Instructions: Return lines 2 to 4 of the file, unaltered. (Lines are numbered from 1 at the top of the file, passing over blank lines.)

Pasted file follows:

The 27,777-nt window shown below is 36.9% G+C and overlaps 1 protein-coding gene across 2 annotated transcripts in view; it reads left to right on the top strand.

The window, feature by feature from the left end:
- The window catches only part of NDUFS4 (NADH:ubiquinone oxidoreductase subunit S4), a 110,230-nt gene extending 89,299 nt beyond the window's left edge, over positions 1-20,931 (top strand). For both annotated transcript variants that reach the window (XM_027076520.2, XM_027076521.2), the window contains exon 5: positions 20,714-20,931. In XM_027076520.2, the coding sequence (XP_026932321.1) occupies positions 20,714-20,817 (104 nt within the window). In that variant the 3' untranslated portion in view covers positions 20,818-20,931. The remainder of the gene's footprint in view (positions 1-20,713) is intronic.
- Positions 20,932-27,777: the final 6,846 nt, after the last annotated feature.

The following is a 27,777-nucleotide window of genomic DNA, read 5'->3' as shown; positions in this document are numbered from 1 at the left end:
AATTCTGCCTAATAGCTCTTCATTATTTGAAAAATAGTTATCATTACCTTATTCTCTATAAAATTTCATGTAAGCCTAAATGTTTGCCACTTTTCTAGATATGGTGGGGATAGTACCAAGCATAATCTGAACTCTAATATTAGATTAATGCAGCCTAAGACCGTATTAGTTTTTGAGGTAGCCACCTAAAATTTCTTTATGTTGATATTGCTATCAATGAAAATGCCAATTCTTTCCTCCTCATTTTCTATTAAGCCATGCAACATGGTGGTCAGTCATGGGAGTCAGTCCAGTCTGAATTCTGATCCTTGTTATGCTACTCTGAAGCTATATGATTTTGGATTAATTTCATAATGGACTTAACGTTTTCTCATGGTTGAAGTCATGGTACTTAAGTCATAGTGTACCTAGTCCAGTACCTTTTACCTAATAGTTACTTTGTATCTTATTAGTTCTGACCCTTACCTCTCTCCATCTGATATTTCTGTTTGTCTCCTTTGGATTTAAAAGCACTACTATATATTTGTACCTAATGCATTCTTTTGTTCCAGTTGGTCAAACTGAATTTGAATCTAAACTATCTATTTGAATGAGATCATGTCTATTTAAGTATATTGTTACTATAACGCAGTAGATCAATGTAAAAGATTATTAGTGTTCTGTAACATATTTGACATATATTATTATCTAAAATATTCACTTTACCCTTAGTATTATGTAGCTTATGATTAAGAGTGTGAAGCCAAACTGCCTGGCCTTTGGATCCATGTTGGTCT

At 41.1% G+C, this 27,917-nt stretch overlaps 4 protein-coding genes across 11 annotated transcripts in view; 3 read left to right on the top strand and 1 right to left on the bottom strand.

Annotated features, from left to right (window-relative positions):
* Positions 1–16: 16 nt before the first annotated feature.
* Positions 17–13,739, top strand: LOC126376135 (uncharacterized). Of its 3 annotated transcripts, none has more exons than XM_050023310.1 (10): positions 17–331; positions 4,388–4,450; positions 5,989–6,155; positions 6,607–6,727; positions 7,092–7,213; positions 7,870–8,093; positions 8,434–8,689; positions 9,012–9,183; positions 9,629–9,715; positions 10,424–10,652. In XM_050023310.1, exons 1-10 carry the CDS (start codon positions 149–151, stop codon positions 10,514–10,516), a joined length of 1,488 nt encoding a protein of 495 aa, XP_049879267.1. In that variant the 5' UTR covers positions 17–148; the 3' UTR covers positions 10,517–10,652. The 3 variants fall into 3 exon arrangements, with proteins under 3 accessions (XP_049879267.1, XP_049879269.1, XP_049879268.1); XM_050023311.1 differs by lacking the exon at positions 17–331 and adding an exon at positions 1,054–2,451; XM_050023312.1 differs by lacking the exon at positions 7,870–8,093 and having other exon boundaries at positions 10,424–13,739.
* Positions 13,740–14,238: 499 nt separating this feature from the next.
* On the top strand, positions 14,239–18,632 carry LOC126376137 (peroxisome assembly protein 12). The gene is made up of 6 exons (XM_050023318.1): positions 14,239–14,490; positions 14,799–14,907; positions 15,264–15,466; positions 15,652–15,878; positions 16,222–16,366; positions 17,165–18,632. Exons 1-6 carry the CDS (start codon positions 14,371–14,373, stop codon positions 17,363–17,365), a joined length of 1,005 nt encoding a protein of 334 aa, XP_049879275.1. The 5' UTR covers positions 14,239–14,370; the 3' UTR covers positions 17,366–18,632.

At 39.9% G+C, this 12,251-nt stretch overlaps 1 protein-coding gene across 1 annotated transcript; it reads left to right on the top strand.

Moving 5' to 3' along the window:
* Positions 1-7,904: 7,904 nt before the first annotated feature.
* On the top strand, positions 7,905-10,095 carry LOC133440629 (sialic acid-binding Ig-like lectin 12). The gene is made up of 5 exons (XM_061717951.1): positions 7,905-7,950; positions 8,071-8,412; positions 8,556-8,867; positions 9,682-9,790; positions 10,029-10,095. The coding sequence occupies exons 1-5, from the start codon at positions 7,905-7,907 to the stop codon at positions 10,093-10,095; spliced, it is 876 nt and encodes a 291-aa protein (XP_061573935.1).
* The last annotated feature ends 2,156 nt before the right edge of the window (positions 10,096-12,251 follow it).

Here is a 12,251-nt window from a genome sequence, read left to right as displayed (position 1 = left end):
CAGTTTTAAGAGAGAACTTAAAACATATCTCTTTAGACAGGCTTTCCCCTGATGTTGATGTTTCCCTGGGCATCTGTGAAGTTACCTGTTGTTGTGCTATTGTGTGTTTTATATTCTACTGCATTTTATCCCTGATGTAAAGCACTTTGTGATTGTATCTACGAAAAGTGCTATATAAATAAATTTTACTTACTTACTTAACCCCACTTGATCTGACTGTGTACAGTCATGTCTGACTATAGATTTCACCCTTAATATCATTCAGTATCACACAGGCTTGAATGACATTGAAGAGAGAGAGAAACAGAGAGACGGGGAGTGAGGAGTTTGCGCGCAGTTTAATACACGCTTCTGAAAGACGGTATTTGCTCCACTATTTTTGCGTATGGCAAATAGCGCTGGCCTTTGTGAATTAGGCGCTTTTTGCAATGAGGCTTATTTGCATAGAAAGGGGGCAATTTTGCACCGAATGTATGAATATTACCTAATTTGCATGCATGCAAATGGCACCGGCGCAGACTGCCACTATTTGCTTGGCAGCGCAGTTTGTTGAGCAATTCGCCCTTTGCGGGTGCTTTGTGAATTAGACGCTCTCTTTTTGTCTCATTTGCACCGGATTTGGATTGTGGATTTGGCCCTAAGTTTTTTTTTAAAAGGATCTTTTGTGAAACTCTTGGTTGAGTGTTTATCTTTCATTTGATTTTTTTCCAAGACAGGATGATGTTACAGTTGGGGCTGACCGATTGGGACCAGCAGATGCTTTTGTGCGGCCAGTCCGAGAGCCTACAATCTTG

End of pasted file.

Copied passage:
The window, feature by feature from the left end:
- The window catches only part of NDUFS4 (NADH:ubiquinone oxidoreductase subunit S4), a 110,230-nt gene extending 89,299 nt beyond the window's left edge, over positions 1-20,931 (top strand). For both annotated transcript variants that reach the window (XM_027076520.2, XM_027076521.2), the window contains exon 5: positions 20,714-20,931. In XM_027076520.2, the coding sequence (XP_026932321.1) occupies positions 20,714-20,817 (104 nt within the window). In that variant the 3' untranslated portion in view covers positions 20,818-20,931. The remainder of the gene's footprint in view (positions 1-20,713) is intronic.
- Positions 20,932-27,777: the final 6,846 nt, after the last annotated feature.